These notes on Federico Fellini's I Vitelloni (1953) were written by John Bennett, PhD candidate in the Department of Communication Arts at UW Madison. A 4K DCP of I Vitelloni will screen on Wednesday, August 2 at 7 p.m., in the Cinematheque's regular venue, 4070 Vilas Hall, 821 University Ave. Admission to the screening is free!
By John Bennett
By 1953, Italy was on the mend. After the better part of a decade, the deep wounds left in the country by World War II and fascist leadership had started to heal. In 1946, the Italian electorate peacefully scrapped their monarchy through a nationwide referendum. The election—one of the first in which Italian women could legally vote—established Italy as a key Western democracy. The Marshall plan, meanwhile, was pumping vast sums of money into Italy, helping the country repair and modernize its war-ravaged infrastructure. Construction was on the rise, and employment opportunities flourished in Northern urban centers. This is the transforming society in which the driftless protagonists of Federico Fellini’s I vitelloni find themselves.
In 1939, Fellini moved to Rome—the center of the Italian entertainment industry—from the coastal town of Rimini where he had spent his middle-class childhood. And it is Rimini that furnished the inspiration for Fellini’s sophomore feature (his second solo project after the release of The White Sheik the previous year). Literally denoting a young steer, I vitelloni is an idiomatic term in Italian for a loafer or a layabout. According to Fellini, Rimini abounded with these ambitionless young men, for whom life was “inert, provincial, opaque, dull, without cultural stimulation of any kind.” For such men, Fellini once said, “every night was the same night.” Drawing from these memories of Rimini, I vitelloni follows the mundane misadventures of a small gang of friends in an equally small coastal town. At the head of the group is Fausto (Fausto Moretti), whose marriage into a respectable family does not quell his strong and often brazen appetite for womanizing. Alberto (Alberto Sordi) is the clown of the group who nevertheless must confront turbulence within his family born of the constricting nature of the small town. Leopoldo, the bespectacled intellectual of the gang, aspires to become a great writer, even if paths to that ideal remain closed off to him in his provincial surroundings. Riccardo (Ricardo Fellini, the director’s brother) serves as both confidant and enabler for his caddish coterie. Quietly observing the ennui and mischief of his friends is Moraldo (Franco Interlenghi), the thoughtful young man who may ultimately harbor a strong desire to extricate himself from the monotony of his friends’ lives.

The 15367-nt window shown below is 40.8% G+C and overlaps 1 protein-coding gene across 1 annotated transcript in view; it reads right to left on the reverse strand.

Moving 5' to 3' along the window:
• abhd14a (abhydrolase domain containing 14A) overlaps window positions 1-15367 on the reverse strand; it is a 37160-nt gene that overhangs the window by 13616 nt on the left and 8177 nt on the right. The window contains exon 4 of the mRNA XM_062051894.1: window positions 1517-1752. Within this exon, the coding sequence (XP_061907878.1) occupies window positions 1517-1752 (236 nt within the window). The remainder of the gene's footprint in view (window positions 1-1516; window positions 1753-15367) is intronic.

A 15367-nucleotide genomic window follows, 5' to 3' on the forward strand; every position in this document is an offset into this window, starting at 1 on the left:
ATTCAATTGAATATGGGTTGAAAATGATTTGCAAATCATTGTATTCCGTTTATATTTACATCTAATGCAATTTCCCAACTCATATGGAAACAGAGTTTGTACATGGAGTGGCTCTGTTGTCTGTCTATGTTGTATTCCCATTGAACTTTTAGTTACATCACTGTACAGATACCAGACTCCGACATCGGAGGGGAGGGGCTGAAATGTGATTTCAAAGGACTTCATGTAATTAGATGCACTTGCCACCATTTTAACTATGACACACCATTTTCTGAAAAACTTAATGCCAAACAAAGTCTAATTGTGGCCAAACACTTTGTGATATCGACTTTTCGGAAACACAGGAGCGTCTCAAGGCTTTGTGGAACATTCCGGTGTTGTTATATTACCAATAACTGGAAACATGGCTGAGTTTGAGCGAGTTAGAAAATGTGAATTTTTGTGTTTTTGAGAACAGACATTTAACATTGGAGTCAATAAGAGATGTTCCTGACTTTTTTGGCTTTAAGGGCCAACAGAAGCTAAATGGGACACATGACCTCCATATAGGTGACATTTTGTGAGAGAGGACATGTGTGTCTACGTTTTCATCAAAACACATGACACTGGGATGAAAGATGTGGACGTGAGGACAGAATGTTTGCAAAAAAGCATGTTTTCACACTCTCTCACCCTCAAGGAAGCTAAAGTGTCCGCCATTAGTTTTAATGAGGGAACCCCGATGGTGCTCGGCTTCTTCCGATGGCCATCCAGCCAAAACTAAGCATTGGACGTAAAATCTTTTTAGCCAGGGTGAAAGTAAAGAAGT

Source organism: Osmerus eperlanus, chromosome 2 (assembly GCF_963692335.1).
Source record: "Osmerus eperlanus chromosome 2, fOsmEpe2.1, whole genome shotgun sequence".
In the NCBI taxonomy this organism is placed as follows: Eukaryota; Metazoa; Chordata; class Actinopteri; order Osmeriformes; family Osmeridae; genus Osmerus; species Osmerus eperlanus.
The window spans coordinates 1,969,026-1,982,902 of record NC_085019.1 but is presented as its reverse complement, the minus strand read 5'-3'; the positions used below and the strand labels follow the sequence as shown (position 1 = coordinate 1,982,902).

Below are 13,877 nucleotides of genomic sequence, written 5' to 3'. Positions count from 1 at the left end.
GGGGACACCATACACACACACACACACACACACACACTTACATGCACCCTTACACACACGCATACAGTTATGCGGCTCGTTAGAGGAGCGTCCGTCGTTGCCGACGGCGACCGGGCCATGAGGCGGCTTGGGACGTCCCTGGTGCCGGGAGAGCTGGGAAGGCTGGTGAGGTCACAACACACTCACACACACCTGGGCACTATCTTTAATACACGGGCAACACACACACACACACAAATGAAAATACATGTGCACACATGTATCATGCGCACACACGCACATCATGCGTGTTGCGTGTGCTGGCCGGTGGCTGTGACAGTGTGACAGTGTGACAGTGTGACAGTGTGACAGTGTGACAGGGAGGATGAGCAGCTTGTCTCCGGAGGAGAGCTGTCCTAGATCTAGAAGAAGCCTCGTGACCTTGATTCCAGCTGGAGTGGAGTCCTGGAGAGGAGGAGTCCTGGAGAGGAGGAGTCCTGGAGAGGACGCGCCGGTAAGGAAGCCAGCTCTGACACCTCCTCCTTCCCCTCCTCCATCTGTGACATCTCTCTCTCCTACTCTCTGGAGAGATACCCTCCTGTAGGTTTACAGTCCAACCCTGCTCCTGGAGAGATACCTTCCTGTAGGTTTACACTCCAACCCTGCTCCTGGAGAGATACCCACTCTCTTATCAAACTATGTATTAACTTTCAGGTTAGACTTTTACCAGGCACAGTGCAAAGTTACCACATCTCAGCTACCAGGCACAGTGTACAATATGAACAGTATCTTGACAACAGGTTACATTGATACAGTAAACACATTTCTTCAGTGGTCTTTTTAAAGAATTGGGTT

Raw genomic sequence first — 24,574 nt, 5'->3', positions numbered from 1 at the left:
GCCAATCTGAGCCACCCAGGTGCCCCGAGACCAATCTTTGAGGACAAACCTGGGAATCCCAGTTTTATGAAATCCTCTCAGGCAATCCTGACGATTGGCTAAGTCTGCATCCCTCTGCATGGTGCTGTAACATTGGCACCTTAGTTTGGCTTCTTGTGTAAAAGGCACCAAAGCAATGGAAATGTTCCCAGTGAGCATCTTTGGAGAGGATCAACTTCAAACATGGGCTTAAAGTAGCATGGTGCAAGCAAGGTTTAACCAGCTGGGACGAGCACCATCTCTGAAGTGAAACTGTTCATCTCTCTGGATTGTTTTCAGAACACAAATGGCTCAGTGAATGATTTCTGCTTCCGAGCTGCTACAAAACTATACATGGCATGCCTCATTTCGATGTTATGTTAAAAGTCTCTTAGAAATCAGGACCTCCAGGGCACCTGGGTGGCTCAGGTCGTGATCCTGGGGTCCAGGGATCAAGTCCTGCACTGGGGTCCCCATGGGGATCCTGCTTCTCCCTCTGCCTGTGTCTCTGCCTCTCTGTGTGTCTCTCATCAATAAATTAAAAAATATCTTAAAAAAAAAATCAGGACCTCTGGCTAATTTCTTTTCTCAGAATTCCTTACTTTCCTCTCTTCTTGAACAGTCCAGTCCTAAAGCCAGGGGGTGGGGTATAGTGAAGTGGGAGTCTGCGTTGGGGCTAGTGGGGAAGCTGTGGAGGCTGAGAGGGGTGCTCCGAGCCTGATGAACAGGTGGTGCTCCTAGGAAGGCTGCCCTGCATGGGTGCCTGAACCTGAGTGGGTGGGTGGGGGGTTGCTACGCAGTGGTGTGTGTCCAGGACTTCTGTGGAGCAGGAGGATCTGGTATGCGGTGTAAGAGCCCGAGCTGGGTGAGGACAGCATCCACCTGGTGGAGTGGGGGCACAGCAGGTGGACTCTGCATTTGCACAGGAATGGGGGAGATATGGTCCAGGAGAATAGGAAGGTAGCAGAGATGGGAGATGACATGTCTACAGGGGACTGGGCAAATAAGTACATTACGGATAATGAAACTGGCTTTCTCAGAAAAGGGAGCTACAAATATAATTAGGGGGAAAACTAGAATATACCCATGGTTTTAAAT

As it falls toward the earliest part of his career, I vitelloni reflects Fellini’s early adherence to traditional film style. Still, some stylistic flourishes hint at the lavishness that would characterize the director’s style in the years to come. In one windy evening scene, a piazza and its narrow tributaries buzz with dancing light as streetlamps are jostled by strong gusts. Present, too, are some traces of the grotesquerie that abounds in later films like Satyricon (1969) or Casanova (1976). During the last drunken throes of a Carnival celebration, leering clown heads loom over a drunken Alberto. Later in the film, when Leopoldo goes on a nocturnal stroll with a prominent theater actor who has expressed interest in Leopoldo’s play, a pointedly eerie expression spreads across the face of the actor as he subtly makes his less-than-lofty desires clear to the young writer. Most haunting, however, are the beautiful wide compositions that dwarf the aimless characters in the midst of lonely vistas. Fellini—along with cinematographers Carlo Carlini, Luciano Trasatti and Otello Martelli (the latter of whom also collaborated with Fellini on La strada and La dolce vita)—isolate the film’s characters from afar in the corners of empty piazzas, dusty roads, and unadorned train stations. Such shots infuse the film with pictorial beauty while underscoring barrenness of the characters’ lives in the small town from which they can’t seem to escape.